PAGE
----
duties. Elah Lane, G. S. Warden; R.
E. Clements, G. J. Warden, and B. S.
Stevens, Grand Secretary, were each re
elected. A. R. Middleton was elected
Grand Tieasurer, to fill the vacancy
caused by the promotion of James H.
Wdson was selected as the next place
of meeting, and B. R. Wir.stead was
elected Grand Tiler. The officers were
installed by P. G. Master George H.
Tne M. W. Grand Master made the ap
pointments following: D. G. M., W. J.
Moore; Special D. G. M., J. W. Hood, G.
II. White; DiSTict Deputies, same as last
vear; G. L., J. J. Wmlds; G. Register,
J. T. Howe; G. Orator, E. E. Smith; G.
Organist, W. J. Heritage; G. Chaplain,
H. B. Pettigrew; G. S. Bearer, Robeit
Fuquay ; G. S. Deacon, Moses Thompson;
G. M. of Ceremonir-s, J. B. Dudley; G.
Pursuivam, R. L. Hutchins; G. J. Stew
ard, Edward Evans; G. Marthal, Daniel
The address of Grand Mas'er White
was. as usual, able and instructive, and
showed the craft to be in good condition
throughout the jurisdiction. The lodges
now number seventy-five, with a mem
bership of about 1,500. This was not only
a pleasant but a profitable session. We
were royally entertained by the good
people of the historic town of Edenton,
and every one left with pleasant recollec
tions of the abundant hospitality of the
people of that town. Representatives
were present from all parts of the State.
On Thursday the annual parade took
place, and the Grand Lodge repaired to
Kedesb A. M. E. Zion Church, where
Grand Master White delivered an able
and learned address to the large audience
James H. Young, in a few well chosen
remarks, spoke of the Orphan Asylum
and closed by introducing Mrs. Robert
Shepard, Matron of that worthy institu
tion, who proceeded to talk in its behalf.
The collection was then called for, and
the brethren and friends present quickly
gave $22; the Eastern Scar Chapter of
that place, $5, and the Grand Lodge, out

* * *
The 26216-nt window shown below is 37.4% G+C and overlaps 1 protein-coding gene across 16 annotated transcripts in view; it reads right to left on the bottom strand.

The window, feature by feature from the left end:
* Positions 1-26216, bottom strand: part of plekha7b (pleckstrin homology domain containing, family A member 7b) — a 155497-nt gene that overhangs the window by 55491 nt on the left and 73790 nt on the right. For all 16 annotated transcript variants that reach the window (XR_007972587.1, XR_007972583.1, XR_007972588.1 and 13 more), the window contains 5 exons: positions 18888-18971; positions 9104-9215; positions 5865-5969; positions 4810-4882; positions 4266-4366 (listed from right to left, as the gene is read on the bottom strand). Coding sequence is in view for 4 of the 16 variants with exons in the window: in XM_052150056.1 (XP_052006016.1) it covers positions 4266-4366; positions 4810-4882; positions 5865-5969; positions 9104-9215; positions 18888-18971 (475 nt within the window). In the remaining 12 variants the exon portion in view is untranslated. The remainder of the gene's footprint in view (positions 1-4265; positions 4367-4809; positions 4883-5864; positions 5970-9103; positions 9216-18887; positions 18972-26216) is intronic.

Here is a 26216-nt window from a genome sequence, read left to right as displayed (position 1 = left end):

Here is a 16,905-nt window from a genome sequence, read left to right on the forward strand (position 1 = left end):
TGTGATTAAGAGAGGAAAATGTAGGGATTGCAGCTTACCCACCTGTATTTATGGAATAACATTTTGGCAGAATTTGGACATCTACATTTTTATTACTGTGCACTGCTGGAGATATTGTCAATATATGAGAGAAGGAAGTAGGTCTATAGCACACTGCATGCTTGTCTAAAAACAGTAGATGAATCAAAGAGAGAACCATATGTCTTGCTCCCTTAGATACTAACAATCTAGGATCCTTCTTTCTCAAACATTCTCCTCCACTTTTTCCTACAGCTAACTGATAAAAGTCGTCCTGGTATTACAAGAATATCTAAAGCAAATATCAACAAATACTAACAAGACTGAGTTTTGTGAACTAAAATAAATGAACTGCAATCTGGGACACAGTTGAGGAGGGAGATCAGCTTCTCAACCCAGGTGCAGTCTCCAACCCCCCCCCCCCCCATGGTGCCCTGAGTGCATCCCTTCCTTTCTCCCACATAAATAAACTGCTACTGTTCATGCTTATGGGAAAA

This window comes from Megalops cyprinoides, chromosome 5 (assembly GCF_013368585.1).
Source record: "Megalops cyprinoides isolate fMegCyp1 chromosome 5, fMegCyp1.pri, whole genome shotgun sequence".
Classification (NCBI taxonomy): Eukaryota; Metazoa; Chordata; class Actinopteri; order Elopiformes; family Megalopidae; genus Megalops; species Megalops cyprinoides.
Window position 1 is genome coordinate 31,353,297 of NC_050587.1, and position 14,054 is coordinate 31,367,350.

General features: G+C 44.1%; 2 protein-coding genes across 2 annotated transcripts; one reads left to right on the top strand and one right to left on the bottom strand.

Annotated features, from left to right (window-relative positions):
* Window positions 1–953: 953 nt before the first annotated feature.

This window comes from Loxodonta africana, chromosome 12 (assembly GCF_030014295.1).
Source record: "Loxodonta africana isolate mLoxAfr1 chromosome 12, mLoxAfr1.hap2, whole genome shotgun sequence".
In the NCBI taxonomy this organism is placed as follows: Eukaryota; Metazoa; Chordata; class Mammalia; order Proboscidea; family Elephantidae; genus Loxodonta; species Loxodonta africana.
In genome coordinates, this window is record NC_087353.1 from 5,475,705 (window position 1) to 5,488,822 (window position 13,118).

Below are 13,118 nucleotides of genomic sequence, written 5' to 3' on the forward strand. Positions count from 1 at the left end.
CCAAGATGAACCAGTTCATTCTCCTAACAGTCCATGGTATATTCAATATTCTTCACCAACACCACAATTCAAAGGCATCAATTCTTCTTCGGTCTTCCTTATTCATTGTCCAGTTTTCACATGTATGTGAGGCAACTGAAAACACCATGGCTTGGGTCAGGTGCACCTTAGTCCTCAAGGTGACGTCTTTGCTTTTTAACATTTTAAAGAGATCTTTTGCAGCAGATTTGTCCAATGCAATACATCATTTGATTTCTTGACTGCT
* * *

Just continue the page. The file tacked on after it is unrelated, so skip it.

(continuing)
of its treasury, $75 making a total of
$102, which was given to Mrs. Shepard in
the presence of the audience. One of the
most pleasant duties of the Grand Lodge
is to make its annual donation to this de
serving institution.
The music, under the direction of Grand
Organist Heritage, assisted by S' evens
Randolph, E. R. Dudley, Philip McDon
ald and others, was up to date.
Rocky Mount Grits. "
Mr. F. W. Davis attended the Grand
Lodge of Masons at Edenton lst week.
Hon. W. W. Wateon, of Whitaker's,
was in our city during the week.
We were more than delighted to shake
the hand of our honored friend, G. C.
Scurlock, of Fayetteville last week.
Hon. Jas. H. Young, the veteran race
worker, will be an applicant for the post
office in Raleigh. He should receive the
appointment without any hesitation on
the part of theMcKinley administration.
If any man, especially any colored man,
in No th Carolina should be recognized
for service? rendered to the party, it is Mr.
Young. His influence has been brought
to hear Irom Cherokee to Currituck.
While many others were on the fence,
and remained so until they were made to
get off. Mr. Young was foremost in the
fight of blazing out the way to success.
Prof. I. D. Hargett attended the A. M.
E. Z. Conference at Wilson.
We were made to say in last week's
Grits ' that the Emancipation Celebration